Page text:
Faculty, staff and students of Love Chapel Elementary will not return to their normal setting in August and more than likely never will.
The school, which has been a community landmark for nearly 60 years, has been closed permanently by the Unicoi County Board of Education after a site suitability study deemed the schools surrounding property to be at moderate to high risk for more sinkhole activity.
Based on the results of our geotechnical evaluation and knowledge of local geology, the risk of sinkhole development within select areas of the project site, in our opinion, is considered moderate to high, the report by HSA Engineers & Scientists states.
Unicoi County Director of Schools Denise Brown said she is thankful the school board supported the idea to pay for a second study, which is dated Oct. 1, in order to assess the safety of the site around the school.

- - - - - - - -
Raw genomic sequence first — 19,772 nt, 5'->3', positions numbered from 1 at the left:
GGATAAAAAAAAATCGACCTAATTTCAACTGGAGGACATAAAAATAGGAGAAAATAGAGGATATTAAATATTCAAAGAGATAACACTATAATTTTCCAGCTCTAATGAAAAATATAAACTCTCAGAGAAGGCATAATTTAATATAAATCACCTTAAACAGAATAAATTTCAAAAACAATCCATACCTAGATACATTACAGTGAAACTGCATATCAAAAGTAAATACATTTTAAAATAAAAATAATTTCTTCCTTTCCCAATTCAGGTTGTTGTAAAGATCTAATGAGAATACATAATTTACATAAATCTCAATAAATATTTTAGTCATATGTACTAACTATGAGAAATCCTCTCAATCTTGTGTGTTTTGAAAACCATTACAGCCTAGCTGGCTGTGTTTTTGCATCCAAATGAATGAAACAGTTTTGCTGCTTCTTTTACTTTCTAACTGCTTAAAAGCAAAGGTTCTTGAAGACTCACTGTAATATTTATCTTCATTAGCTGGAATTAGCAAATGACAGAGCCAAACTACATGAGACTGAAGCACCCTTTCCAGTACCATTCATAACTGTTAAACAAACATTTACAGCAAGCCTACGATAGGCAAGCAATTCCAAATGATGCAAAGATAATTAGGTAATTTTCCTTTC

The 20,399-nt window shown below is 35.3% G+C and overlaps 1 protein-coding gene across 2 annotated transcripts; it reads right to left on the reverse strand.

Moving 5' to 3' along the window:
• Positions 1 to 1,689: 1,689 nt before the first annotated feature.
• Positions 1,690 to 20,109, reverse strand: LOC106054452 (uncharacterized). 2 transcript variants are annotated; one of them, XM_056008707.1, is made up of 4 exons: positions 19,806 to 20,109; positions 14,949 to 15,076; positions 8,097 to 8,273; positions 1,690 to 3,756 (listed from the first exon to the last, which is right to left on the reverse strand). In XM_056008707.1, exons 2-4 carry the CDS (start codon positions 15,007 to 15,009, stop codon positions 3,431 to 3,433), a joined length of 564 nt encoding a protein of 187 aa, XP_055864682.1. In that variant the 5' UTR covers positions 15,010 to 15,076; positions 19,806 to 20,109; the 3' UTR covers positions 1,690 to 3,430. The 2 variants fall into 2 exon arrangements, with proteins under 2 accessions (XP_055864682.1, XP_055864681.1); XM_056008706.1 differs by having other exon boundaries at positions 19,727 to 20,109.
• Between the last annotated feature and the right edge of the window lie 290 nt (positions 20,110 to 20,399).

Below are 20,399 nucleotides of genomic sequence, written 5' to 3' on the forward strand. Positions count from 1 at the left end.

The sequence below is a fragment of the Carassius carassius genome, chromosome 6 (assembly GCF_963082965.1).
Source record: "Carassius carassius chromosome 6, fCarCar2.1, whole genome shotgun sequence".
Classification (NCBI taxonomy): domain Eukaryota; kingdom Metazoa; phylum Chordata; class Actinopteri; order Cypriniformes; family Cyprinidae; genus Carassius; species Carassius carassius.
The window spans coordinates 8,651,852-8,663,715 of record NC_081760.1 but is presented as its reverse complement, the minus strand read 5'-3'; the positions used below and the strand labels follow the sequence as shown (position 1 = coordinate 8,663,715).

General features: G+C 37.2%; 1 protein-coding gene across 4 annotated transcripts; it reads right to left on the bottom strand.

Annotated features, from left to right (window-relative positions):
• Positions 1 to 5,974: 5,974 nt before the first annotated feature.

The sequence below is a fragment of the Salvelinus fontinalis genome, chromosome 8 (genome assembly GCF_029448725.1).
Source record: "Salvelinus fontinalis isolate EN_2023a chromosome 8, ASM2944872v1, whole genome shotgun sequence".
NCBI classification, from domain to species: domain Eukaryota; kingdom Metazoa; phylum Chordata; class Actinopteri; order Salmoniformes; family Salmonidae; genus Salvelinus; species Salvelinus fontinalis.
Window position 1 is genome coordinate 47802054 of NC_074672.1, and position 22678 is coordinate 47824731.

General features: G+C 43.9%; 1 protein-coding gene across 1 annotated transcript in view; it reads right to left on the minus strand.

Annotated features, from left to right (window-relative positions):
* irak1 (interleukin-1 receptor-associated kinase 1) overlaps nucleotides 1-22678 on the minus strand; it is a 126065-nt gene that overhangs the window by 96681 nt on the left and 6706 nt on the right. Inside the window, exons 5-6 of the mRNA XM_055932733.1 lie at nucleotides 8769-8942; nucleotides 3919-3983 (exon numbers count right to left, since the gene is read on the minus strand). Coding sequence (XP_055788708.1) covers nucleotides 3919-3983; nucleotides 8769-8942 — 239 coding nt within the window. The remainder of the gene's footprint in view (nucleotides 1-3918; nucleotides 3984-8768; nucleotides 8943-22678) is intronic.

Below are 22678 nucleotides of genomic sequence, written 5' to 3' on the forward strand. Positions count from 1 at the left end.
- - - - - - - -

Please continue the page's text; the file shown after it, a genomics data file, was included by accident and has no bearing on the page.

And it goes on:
They [the board] were in 100 percent agreement when I recommended to do that and it was a wise thing to do, Brown said after the school board meeting on Thursday. We paid to have these additional tests and this is the result of those tests.
On the six acres of property where the school building is located, seven large areas where possible karst-related weakened soil zones or infilling of buried depressions in the subsurface were identified, according to the study.
The seven areas were discovered using geophysical testing referred to as multichannel analysis of surface waves (MASW).
The MASW tests assisted in the discovery of five areas of concern that were highlighted in the report. These five areas were found through a total of 16 standard penetration tests (SPT) borings, Brown said.
For the remainder of this article please see the February 19, 2013 edition of The Erwin Record.